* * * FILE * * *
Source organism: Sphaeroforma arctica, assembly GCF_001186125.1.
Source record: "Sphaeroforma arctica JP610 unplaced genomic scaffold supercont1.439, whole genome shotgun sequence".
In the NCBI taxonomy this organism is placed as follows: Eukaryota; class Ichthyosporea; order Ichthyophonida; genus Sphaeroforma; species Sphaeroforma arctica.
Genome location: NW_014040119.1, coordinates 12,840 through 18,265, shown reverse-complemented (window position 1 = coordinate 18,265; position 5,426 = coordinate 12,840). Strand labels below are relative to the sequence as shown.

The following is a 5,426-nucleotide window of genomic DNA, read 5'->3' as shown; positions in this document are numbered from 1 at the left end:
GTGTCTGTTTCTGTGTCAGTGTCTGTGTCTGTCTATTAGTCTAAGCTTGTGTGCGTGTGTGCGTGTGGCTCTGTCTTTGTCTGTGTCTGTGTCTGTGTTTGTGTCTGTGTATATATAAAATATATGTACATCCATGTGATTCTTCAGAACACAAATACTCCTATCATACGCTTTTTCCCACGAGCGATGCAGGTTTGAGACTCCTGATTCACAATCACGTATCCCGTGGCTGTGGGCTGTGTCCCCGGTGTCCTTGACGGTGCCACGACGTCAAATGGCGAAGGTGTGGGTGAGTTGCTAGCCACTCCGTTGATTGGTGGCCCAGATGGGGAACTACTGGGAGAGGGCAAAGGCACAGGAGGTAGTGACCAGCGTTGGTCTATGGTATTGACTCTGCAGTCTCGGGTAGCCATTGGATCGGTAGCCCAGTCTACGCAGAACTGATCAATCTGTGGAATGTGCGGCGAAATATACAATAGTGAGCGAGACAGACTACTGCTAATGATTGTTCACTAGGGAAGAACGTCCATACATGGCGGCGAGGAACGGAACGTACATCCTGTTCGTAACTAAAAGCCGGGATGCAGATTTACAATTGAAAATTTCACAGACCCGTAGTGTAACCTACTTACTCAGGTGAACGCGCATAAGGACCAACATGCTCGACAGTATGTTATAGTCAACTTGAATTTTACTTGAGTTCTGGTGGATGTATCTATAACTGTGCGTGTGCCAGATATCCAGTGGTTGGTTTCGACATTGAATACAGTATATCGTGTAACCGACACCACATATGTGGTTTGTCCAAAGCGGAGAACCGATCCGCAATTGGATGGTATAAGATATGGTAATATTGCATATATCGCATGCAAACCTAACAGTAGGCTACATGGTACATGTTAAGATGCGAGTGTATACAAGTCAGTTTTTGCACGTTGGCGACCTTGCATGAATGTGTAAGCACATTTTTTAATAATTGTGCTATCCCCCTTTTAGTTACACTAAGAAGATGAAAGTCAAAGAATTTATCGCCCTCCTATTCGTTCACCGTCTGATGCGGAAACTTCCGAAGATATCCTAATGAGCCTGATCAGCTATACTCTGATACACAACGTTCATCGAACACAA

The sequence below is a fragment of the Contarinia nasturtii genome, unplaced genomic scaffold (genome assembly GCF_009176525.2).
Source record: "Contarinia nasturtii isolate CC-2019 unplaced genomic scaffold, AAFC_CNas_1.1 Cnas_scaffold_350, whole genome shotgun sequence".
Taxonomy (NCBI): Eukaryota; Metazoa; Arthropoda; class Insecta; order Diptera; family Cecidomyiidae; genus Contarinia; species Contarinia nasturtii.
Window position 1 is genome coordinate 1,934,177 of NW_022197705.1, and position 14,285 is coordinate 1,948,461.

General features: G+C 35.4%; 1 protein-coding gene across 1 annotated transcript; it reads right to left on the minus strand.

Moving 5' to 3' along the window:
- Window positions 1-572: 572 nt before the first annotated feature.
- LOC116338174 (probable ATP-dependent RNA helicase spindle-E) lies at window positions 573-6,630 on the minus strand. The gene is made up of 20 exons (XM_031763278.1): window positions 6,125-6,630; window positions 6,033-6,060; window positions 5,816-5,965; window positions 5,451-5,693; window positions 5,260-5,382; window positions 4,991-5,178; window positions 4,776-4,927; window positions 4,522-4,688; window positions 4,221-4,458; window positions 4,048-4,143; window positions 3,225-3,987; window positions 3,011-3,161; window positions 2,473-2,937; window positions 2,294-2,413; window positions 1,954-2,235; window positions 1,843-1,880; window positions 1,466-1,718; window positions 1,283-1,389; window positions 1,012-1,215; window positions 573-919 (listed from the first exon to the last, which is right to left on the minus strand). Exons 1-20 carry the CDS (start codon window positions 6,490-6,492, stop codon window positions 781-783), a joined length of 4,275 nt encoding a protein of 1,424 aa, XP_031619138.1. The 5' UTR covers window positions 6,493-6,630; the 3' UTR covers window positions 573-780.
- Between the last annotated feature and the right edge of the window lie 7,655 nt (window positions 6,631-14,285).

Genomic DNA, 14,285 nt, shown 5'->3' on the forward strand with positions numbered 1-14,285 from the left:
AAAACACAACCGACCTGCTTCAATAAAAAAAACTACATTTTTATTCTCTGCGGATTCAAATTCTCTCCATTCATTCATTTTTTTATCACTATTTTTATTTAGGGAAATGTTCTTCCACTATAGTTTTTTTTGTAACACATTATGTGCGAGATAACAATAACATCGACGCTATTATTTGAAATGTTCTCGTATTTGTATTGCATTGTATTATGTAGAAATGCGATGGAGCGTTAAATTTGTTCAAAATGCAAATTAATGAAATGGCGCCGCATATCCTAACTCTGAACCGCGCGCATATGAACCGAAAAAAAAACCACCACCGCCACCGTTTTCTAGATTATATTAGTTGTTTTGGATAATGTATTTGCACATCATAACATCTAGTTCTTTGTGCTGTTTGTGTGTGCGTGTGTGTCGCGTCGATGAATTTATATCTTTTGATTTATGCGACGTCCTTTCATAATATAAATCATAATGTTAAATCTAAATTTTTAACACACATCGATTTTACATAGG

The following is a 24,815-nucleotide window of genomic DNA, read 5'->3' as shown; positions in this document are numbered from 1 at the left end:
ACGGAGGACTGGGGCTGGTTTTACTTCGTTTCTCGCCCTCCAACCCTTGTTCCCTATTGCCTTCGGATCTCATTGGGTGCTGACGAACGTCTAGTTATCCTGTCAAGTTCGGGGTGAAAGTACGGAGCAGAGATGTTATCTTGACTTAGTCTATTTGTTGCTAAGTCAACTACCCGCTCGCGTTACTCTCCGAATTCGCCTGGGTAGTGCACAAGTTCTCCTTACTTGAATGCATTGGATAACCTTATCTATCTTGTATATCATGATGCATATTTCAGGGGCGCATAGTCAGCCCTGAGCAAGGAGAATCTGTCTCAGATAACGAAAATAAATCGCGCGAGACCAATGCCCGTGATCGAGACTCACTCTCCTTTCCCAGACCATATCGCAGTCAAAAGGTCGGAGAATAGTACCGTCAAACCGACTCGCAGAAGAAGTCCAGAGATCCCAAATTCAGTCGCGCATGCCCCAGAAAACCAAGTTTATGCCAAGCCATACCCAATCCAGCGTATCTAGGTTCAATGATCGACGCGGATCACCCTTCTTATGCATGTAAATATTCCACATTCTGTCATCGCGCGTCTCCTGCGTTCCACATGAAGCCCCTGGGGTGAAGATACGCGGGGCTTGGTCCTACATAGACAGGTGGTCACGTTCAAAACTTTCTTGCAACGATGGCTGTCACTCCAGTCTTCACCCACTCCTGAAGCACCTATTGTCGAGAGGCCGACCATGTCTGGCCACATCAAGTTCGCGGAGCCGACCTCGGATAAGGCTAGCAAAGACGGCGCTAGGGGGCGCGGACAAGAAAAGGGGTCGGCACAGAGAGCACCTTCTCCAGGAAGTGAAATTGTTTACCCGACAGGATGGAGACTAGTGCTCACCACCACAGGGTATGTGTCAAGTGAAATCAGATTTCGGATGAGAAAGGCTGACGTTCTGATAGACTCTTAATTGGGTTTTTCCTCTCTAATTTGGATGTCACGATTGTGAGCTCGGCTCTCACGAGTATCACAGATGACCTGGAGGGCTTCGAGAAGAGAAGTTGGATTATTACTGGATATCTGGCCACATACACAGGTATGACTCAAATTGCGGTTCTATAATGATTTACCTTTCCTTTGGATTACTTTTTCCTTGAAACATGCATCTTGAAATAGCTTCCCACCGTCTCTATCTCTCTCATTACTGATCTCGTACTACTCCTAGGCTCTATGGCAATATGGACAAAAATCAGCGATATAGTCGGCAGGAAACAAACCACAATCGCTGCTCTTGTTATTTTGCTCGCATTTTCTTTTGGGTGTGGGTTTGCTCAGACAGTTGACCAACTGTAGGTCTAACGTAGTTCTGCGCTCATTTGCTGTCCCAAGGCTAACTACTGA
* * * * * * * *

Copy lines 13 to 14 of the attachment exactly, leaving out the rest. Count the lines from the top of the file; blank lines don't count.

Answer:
- Window positions 1-572: 572 nt before the first annotated feature.
- LOC116338174 (probable ATP-dependent RNA helicase spindle-E) lies at window positions 573-6,630 on the minus strand. The gene is made up of 20 exons (XM_031763278.1): window positions 6,125-6,630; window positions 6,033-6,060; window positions 5,816-5,965; window positions 5,451-5,693; window positions 5,260-5,382; window positions 4,991-5,178; window positions 4,776-4,927; window positions 4,522-4,688; window positions 4,221-4,458; window positions 4,048-4,143; window positions 3,225-3,987; window positions 3,011-3,161; window positions 2,473-2,937; window positions 2,294-2,413; window positions 1,954-2,235; window positions 1,843-1,880; window positions 1,466-1,718; window positions 1,283-1,389; window positions 1,012-1,215; window positions 573-919 (listed from the first exon to the last, which is right to left on the minus strand). Exons 1-20 carry the CDS (start codon window positions 6,490-6,492, stop codon window positions 781-783), a joined length of 4,275 nt encoding a protein of 1,424 aa, XP_031619138.1. The 5' UTR covers window positions 6,493-6,630; the 3' UTR covers window positions 573-780.